Contemplative in the Mud

Jacques Maritain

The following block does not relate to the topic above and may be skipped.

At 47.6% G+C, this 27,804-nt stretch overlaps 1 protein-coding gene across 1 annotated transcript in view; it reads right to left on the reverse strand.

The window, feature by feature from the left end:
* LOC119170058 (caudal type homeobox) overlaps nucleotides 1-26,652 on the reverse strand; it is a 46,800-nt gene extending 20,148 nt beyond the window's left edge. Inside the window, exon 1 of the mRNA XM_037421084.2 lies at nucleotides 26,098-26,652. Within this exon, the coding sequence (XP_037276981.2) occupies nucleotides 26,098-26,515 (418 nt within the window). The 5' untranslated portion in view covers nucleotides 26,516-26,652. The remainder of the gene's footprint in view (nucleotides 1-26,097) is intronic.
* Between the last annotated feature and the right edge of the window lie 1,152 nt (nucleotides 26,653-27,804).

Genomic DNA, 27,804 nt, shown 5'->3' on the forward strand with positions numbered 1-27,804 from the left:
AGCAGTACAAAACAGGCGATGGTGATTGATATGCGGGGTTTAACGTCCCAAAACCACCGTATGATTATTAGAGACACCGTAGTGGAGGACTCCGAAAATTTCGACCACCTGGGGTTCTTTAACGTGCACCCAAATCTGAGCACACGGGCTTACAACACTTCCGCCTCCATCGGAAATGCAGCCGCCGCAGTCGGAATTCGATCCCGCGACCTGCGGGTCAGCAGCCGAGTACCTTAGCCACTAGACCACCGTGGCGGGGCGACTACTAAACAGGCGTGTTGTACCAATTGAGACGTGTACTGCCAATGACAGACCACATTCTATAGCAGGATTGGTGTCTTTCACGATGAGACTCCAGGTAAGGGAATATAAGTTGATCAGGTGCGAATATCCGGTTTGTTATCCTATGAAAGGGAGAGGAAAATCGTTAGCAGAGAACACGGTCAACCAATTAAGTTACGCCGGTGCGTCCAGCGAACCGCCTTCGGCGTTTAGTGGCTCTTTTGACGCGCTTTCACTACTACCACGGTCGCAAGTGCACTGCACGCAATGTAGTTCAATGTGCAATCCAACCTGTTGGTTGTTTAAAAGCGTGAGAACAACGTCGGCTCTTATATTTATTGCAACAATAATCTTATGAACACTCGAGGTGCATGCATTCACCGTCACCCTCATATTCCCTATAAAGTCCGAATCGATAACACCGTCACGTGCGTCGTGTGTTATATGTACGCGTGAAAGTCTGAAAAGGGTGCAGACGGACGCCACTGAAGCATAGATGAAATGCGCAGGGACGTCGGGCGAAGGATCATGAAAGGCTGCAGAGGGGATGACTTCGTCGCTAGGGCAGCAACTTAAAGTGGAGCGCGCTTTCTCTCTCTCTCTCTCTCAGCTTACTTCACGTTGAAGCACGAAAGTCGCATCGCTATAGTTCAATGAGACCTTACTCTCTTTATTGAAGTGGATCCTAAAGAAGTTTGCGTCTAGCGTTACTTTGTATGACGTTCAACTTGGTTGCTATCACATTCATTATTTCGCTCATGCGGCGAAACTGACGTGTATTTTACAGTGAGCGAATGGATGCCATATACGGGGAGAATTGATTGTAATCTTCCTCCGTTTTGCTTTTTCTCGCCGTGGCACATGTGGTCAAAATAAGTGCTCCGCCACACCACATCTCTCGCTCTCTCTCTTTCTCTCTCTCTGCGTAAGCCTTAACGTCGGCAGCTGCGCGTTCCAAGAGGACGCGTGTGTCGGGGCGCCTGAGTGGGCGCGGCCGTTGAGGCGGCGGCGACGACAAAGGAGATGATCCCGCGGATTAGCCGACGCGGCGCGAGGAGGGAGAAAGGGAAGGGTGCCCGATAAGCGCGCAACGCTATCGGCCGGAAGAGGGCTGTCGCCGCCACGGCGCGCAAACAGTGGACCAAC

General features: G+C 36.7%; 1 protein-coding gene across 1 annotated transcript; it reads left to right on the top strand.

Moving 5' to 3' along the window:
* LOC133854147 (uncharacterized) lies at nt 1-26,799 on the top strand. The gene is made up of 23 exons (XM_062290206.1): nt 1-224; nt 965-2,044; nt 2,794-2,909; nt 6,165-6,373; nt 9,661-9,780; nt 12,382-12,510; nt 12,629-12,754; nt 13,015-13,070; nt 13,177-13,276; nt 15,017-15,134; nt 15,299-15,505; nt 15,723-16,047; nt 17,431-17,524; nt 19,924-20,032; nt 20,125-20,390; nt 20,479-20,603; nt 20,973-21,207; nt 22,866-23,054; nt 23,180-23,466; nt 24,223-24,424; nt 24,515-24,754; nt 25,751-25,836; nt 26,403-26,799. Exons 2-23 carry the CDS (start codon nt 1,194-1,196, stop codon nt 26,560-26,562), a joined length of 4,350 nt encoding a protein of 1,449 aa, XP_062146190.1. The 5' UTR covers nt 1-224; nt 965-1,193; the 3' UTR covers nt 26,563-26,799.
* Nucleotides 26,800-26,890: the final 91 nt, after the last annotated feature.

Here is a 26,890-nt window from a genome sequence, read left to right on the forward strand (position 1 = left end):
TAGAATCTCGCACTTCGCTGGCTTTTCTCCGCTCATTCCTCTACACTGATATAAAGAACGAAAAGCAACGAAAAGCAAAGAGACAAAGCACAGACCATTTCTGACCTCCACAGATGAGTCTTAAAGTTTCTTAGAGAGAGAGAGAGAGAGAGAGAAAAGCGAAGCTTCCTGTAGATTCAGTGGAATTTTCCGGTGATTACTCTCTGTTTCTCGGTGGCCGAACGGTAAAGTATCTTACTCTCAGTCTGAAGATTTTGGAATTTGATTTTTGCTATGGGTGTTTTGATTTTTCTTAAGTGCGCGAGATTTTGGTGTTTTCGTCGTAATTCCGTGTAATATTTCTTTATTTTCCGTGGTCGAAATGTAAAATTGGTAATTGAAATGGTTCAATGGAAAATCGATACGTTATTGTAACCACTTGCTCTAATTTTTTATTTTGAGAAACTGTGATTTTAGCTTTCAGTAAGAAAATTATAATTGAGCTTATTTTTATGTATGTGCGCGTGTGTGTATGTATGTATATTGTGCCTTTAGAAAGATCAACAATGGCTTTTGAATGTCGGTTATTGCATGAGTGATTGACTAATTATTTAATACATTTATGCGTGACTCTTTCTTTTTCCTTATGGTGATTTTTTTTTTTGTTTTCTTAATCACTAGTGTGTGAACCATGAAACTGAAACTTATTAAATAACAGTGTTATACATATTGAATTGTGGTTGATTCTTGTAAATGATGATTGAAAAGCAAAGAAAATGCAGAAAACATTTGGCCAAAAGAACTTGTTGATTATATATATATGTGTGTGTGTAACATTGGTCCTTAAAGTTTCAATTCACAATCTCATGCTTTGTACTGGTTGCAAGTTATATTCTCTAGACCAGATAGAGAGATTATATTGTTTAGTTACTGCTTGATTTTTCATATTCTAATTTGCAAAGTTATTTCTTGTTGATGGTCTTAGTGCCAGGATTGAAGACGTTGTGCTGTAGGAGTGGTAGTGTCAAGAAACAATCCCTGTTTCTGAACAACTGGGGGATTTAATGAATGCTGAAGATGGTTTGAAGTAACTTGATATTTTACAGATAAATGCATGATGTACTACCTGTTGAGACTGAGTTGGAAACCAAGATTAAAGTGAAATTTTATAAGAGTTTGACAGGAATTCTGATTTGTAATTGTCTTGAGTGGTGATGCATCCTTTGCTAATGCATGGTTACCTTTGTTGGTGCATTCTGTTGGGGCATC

The word “contemplation” is a word which it is indeed necessary to use, for want of a better one, but which itself is not good. There is no word to express something which takes place in man and which nevertheless transcends every human concept — that passio divinorum, that knowledge of God which is more experience than knowledge and yet supreme knowledge, and which comes about through love and the union of love, and which is miles from the theoria of the Greeks and from philosophical speculation or contemplation. The word “contemplation” was kept by Christian tradition because at least it saved the characteristic of supreme knowledge proper to the experience in question. But to tell the truth it survived only because it let itself be conquered by a meaning too heavy to carry, and because by virtue of an unconditional surrender it consented to become ambiguous, with a fortunate ambiguity…

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